Skype has published a blog post denying that it made changes to its architecture to give police access to users' calls and chats.
Although Skype was loathe to comment earlier in the week when some woolly quotes sparked the speculation, Mark Gillett, corporate VP at Skype, wrote the post to address the issues.
"Some media stories recently have suggested Skype may be acting improperly or based on ulterior motives against our users' interests. Nothing could be more contrary to the Skype philosophy," he stated.
Article continues below
The post goes on to explain that the changes to Skype's architecture came about through moving supernodes to cloud servers as part of Microsoft's acquisition of the company.
The move to supernodes did not go unnoticed by hackers who reported that it made Skype much easier to jack into - and when Skype was cagey about what information exactly it provided to law enforcement agencies, smoke began accumulating and the blogosphere hunted for the fire.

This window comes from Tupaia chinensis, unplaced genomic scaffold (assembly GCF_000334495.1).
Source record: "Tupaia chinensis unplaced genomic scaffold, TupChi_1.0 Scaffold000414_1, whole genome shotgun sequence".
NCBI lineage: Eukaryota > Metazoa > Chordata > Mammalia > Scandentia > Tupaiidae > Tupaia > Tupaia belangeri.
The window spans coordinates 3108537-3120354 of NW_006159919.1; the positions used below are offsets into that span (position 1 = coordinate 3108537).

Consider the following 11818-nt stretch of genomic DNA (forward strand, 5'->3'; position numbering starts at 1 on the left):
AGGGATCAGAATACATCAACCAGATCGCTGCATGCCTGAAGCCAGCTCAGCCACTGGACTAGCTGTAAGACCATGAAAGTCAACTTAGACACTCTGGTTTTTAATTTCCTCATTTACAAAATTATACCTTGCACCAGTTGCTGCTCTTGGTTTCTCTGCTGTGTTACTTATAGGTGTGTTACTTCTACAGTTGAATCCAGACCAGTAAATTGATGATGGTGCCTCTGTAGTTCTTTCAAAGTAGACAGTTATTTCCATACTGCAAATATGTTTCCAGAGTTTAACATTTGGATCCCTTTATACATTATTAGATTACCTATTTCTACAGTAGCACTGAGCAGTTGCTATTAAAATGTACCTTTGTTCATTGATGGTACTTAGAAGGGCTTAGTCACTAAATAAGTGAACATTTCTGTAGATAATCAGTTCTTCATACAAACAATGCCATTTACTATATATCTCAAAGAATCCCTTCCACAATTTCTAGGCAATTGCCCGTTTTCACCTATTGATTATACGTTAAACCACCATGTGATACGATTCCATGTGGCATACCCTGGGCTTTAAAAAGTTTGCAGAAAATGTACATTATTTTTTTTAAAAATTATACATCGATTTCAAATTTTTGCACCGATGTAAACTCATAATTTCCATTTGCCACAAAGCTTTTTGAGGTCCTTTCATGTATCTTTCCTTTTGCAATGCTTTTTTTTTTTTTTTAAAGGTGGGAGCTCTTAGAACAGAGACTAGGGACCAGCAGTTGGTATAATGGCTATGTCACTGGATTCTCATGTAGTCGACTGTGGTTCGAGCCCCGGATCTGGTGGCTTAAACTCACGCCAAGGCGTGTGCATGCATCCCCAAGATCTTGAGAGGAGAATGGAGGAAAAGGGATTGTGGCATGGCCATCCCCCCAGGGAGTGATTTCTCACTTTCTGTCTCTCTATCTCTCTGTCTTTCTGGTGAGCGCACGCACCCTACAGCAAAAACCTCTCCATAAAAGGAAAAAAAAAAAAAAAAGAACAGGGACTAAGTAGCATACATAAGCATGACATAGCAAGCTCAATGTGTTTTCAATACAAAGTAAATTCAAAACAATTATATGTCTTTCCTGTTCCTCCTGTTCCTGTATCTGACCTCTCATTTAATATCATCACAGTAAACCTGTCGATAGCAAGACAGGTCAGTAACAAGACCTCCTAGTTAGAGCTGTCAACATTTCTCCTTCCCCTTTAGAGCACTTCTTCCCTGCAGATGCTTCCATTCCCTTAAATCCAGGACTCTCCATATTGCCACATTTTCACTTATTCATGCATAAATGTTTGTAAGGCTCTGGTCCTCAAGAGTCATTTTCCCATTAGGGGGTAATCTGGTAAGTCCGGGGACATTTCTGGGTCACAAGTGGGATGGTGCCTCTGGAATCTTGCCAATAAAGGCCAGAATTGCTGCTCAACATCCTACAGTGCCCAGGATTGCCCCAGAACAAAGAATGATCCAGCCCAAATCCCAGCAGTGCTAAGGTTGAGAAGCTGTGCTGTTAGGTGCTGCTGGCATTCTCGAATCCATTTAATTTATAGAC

But that was far from the reason behind the decision, Gillett explained:
"The move to supernodes was not intended to facilitate greater law enforcement access to our users' communications.
"While we are focused on building the best possible products and experiences for our users, we also fundamentally believe that making a great product experience also means we must act responsibly and make it safe for everyone to use.
"Our position has always been that when a law enforcement entity follows the appropriate procedures, we respond where legally required and technically feasible.
"The enhancements we have been making to our software and infrastructure have been to improve user experience and reliability. Period."